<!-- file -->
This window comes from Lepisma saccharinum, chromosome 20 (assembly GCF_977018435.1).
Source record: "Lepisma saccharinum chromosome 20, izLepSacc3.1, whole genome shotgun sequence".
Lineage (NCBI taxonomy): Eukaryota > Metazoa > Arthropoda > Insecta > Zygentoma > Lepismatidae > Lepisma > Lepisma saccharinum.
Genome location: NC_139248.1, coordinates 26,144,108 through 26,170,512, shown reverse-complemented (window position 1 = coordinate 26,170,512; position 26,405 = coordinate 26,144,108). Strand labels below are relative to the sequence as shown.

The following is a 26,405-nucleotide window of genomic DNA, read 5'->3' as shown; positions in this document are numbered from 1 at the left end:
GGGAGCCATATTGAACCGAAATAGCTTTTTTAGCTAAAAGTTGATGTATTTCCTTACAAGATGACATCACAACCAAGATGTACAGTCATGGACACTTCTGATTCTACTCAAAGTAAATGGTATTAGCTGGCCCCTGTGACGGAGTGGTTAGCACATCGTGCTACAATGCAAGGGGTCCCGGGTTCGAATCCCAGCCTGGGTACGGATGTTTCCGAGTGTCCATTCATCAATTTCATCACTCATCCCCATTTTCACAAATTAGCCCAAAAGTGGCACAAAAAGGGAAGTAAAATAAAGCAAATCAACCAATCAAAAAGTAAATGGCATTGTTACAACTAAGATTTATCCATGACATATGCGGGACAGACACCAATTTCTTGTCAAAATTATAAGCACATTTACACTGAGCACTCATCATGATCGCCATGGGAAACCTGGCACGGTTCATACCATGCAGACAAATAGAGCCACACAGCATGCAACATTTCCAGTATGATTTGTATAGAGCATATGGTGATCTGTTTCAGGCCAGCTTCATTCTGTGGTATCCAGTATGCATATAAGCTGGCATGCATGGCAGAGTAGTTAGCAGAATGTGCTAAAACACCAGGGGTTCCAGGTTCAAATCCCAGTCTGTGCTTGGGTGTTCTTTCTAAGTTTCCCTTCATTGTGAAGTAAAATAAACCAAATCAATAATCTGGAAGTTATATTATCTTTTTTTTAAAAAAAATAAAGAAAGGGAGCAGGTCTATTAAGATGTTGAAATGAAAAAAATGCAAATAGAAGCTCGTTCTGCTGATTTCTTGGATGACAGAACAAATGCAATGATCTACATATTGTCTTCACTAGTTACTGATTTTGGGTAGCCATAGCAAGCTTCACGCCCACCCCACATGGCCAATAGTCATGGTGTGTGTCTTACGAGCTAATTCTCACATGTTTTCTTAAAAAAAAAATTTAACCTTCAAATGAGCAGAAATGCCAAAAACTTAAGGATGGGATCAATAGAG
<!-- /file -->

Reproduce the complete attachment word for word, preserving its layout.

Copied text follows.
This window comes from Lepisma saccharinum, chromosome 20 (assembly GCF_977018435.1).
Source record: "Lepisma saccharinum chromosome 20, izLepSacc3.1, whole genome shotgun sequence".
Lineage (NCBI taxonomy): Eukaryota > Metazoa > Arthropoda > Insecta > Zygentoma > Lepismatidae > Lepisma > Lepisma saccharinum.
Genome location: NC_139248.1, coordinates 26,144,108 through 26,170,512, shown reverse-complemented (window position 1 = coordinate 26,170,512; position 26,405 = coordinate 26,144,108). Strand labels below are relative to the sequence as shown.

The following is a 26,405-nucleotide window of genomic DNA, read 5'->3' as shown; positions in this document are numbered from 1 at the left end:
GGGAGCCATATTGAACCGAAATAGCTTTTTTAGCTAAAAGTTGATGTATTTCCTTACAAGATGACATCACAACCAAGATGTACAGTCATGGACACTTCTGATTCTACTCAAAGTAAATGGTATTAGCTGGCCCCTGTGACGGAGTGGTTAGCACATCGTGCTACAATGCAAGGGGTCCCGGGTTCGAATCCCAGCCTGGGTACGGATGTTTCCGAGTGTCCATTCATCAATTTCATCACTCATCCCCATTTTCACAAATTAGCCCAAAAGTGGCACAAAAAGGGAAGTAAAATAAAGCAAATCAACCAATCAAAAAGTAAATGGCATTGTTACAACTAAGATTTATCCATGACATATGCGGGACAGACACCAATTTCTTGTCAAAATTATAAGCACATTTACACTGAGCACTCATCATGATCGCCATGGGAAACCTGGCACGGTTCATACCATGCAGACAAATAGAGCCACACAGCATGCAACATTTCCAGTATGATTTGTATAGAGCATATGGTGATCTGTTTCAGGCCAGCTTCATTCTGTGGTATCCAGTATGCATATAAGCTGGCATGCATGGCAGAGTAGTTAGCAGAATGTGCTAAAACACCAGGGGTTCCAGGTTCAAATCCCAGTCTGTGCTTGGGTGTTCTTTCTAAGTTTCCCTTCATTGTGAAGTAAAATAAACCAAATCAATAATCTGGAAGTTATATTATCTTTTTTTTAAAAAAAATAAAGAAAGGGAGCAGGTCTATTAAGATGTTGAAATGAAAAAAATGCAAATAGAAGCTCGTTCTGCTGATTTCTTGGATGACAGAACAAATGCAATGATCTACATATTGTCTTCACTAGTTACTGATTTTGGGTAGCCATAGCAAGCTTCACGCCCACCCCACATGGCCAATAGTCATGGTGTGTGTCTTACGAGCTAATTCTCACATGTTTTCTTAAAAAAAAAATTTAACCTTCAAATGAGCAGAAATGCCAAAAACTTAAGGATGGGATCAATAGAG